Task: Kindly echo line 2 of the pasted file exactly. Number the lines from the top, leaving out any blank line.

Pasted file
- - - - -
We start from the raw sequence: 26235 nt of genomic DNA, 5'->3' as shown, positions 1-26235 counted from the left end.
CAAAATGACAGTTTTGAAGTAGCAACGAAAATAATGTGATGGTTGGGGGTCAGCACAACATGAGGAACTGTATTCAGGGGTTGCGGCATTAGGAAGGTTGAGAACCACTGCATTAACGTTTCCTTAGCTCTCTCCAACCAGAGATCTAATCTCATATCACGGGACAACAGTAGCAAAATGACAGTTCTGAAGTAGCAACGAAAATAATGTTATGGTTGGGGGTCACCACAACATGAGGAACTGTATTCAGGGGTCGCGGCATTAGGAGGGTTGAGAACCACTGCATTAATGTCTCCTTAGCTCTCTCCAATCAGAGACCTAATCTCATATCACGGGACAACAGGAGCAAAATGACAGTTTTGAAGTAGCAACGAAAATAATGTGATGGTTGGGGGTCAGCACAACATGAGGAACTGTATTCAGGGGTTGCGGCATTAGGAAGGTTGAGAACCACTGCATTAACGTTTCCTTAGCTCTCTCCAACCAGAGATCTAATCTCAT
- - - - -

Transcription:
CAAAATGACAGTTTTGAAGTAGCAACGAAAATAATGTGATGGTTGGGGGTCAGCACAACATGAGGAACTGTATTCAGGGGTTGCGGCATTAGGAAGGTTGAGAACCACTGCATTAACGTTTCCTTAGCTCTCTCCAACCAGAGATCTAATCTCATATCACGGGACAACAGTAGCAAAATGACAGTTCTGAAGTAGCAACGAAAATAATGTTATGGTTGGGGGTCACCACAACATGAGGAACTGTATTCAGGGGTCGCGGCATTAGGAGGGTTGAGAACCACTGCATTAATGTCTCCTTAGCTCTCTCCAATCAGAGACCTAATCTCATATCACGGGACAACAGGAGCAAAATGACAGTTTTGAAGTAGCAACGAAAATAATGTGATGGTTGGGGGTCAGCACAACATGAGGAACTGTATTCAGGGGTTGCGGCATTAGGAAGGTTGAGAACCACTGCATTAACGTTTCCTTAGCTCTCTCCAACCAGAGATCTAATCTCAT